Grammar 101 with Michael Kwan

The English language being what it is, you’re going to come across words that seem to have similar meanings and they’re used under similar contexts, but they cannot be used interchangeably. Tasty and tasteful do not mean the same thing. Another great example of this is beneficiary and benefactor. How are these words different and what do they mean?

Both of these terms are rooted in the word “benefit.” In the context of beneficiaries and benefactors, this “benefit” is usually of a monetary nature. It might have to do with a trust fund of some sort, for example, but the “benefit” could really be anything of value. However, the key difference between a benefactor and a beneficiary is the direction in which the benefit is being given.

A beneficiary is the person who receives the benefit. For example, let’s say that person A passes away and in his will, he gives his stamp collection to person B. In that example, person B is the beneficiary. Similarly, the person named as the beneficiary in a life insurance policy is the person who will receive the payment from the insurance company after the insured has passed away.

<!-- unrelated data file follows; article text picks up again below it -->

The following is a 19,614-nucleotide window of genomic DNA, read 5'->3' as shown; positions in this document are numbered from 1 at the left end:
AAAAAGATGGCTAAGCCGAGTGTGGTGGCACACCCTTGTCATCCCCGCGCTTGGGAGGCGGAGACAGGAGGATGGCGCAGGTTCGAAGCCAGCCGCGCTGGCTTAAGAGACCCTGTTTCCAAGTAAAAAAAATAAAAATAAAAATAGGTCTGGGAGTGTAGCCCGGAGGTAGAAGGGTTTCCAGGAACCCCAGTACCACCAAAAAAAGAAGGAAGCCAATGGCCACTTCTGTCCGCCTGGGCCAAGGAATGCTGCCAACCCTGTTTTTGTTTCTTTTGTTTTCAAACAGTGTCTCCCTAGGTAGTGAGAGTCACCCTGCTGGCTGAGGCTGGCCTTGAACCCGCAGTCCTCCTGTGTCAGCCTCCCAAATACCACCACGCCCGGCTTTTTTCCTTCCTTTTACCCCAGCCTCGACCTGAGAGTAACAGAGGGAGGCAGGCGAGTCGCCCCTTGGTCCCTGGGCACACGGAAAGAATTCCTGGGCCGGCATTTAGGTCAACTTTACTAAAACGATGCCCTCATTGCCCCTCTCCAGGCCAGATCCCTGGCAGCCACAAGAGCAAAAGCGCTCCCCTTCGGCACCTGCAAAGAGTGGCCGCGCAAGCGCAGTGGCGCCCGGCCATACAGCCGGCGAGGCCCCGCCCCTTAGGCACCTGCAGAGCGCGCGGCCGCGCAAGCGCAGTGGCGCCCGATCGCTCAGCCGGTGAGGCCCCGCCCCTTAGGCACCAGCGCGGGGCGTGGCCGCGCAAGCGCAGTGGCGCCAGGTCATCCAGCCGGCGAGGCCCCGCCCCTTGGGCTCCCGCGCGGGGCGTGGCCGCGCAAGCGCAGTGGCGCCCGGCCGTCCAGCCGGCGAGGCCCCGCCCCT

A benefactor, as you can probably imagine, is the person on the other end of that transaction. The benefactor is the person who gives money (or some other thing of value) to another person. If John names Mary as the beneficiary of his life insurance policy, then you can say that John is Mary’s benefactor. A benefactor can also support causes and institutions, donating their money or resources to various charitable and non-profit organizations.

Interesting fact: the word “benefactor” comes from the Latin terms for good (bene) and maker (factor). The benefactor is the person who is giving the benefits (and thus “making good”), while the beneficiary is the one who is receiving them.

It’s easy to confuse words that appear to have similar meanings, but just as you should know the difference between venomous and poisonous, it’s important to know the difference between beneficiary and benefactor… especially if you’re going over anything remotely related to finances. You wouldn’t want to name your children as your benefactors when you really mean to name them as your beneficiaries.